Friday, July 12, 2024

Small Slitherers Help Balance Our Ecosystems

Northern ringneck snake (diadophis punctatus edwardsii)

Snakes are a species of reptiles that have a bad repuation but they are an extremely important part of our ecosystem. In New Jersey, we have 22 species of snakes. Only two of them are venomous, the timber rattlesnake and copperhead- both of which are protected species. Many of these snakes keep populations in check by consuming rodents and insects that carry disease.

One snake that we find under rocks, logs and bark in our yard is the northern ringneck snake. These particular snakes tend to be on the smaller side, only ranging in length from 10 to 30 inches. Their size means that they tend to eat smaller food sources such as insects, slugs, salamanders, worms or even smaller snakes.

Although northern ringneck snakes can be found throughout New Jersey, they can overlap in the southern part of their range with the southern ringneck snake. The distinction between these two snakes can be found in the ring around their neck and a close inspection of their underbelly. Northern ringneck snakes have a complete circle around their necks with a yellow belly and occasional black spots. Southern ringneck snakes tend to have an incomplete circle around their necks and half-moon black spots going down their underbelly.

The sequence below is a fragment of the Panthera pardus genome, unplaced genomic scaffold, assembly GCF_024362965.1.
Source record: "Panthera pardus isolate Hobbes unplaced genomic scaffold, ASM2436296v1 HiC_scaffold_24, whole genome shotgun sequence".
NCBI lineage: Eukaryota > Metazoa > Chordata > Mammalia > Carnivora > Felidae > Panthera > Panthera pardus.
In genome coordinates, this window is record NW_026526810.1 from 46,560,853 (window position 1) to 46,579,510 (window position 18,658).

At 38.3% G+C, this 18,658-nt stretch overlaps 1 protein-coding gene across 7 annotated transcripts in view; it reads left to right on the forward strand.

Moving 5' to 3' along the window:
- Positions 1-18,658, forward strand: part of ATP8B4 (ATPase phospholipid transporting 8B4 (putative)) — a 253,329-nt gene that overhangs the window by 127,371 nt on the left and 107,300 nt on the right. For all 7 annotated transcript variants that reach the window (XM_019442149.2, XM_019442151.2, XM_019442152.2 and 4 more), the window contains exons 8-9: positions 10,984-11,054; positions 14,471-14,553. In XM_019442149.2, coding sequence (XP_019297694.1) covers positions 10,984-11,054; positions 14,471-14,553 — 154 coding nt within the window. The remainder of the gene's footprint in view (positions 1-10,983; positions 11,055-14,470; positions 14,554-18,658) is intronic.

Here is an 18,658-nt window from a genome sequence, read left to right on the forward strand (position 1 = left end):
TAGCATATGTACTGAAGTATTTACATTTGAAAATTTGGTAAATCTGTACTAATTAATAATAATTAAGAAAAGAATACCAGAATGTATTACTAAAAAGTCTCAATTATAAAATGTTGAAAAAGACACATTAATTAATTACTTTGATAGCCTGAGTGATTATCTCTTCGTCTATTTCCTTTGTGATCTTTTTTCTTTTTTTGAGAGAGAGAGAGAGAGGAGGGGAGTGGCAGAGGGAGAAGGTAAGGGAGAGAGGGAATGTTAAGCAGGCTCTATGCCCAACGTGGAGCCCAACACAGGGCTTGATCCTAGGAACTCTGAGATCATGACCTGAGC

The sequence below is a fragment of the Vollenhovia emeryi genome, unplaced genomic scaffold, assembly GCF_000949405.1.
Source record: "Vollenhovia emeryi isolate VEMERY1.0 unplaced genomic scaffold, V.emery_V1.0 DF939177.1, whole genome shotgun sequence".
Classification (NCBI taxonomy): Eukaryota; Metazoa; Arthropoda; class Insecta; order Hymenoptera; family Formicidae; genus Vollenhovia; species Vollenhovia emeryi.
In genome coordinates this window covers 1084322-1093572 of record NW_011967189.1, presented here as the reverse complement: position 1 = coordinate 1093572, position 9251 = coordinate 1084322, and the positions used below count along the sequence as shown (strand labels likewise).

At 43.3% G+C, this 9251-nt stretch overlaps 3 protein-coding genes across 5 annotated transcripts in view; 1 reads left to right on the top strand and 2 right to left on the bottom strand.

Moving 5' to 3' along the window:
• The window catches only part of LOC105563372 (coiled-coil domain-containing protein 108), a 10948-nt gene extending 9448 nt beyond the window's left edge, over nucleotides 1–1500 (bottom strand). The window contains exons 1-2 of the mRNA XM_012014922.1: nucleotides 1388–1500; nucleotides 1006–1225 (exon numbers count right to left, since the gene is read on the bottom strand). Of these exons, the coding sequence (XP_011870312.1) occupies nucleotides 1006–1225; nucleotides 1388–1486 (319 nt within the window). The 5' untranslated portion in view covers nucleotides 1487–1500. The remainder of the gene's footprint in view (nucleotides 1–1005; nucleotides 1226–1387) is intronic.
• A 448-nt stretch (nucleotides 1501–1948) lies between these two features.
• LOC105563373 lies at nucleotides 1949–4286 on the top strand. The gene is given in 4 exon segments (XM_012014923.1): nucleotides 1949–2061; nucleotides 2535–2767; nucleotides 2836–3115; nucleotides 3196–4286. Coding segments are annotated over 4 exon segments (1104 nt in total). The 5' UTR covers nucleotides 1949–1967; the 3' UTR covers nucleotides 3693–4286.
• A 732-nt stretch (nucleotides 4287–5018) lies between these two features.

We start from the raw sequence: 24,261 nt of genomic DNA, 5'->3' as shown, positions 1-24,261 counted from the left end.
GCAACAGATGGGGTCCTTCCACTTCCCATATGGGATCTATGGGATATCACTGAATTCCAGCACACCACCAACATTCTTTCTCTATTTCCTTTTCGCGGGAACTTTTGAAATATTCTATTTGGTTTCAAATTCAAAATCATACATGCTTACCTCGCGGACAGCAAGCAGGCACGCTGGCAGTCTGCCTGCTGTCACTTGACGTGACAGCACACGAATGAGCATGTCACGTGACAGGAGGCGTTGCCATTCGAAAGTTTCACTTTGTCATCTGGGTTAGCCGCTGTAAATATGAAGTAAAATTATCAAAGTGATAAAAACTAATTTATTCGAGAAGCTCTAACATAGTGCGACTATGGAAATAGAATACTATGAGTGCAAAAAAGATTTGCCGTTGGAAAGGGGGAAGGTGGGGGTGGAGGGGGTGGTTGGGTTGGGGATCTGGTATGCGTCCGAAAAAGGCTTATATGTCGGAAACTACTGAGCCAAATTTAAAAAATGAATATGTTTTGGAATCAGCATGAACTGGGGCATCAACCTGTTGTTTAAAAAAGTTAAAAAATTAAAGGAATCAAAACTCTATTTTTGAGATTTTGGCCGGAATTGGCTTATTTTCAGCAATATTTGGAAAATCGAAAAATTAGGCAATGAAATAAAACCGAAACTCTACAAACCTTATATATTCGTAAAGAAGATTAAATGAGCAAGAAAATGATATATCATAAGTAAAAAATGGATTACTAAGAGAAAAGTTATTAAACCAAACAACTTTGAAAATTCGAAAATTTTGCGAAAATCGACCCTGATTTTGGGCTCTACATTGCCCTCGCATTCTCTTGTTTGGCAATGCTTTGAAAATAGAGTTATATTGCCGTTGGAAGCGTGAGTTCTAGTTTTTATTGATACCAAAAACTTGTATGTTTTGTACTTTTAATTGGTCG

I always encourage people, if you have a fear of something, learn as much as you can about it because oftentimes that knowledge can give you power over that fear. Many people are afraid of snakes and their first instinct is to kill them. However, they are invaluable to our environment in maintaining a balance of pests in the area.

Jennifer Correa-Kruegel, Warren County Naturalist
Jennifer Correa-Kruegel, Warren County Naturalist

Jennifer has a Masters in Parks and Resource Management from Slippery Rock University. She worked as a Park Naturalist for Hunterdon County Park System from 2003-2006 and then at the NJSOC full-time from 2006 - 2020, starting as the Program Coordinator and evolving to an Environmental Educator. Jen is a New Jersey native and has lived in Warren County with her family since 2004. She is excited to be offering programs to this community she has grown to love.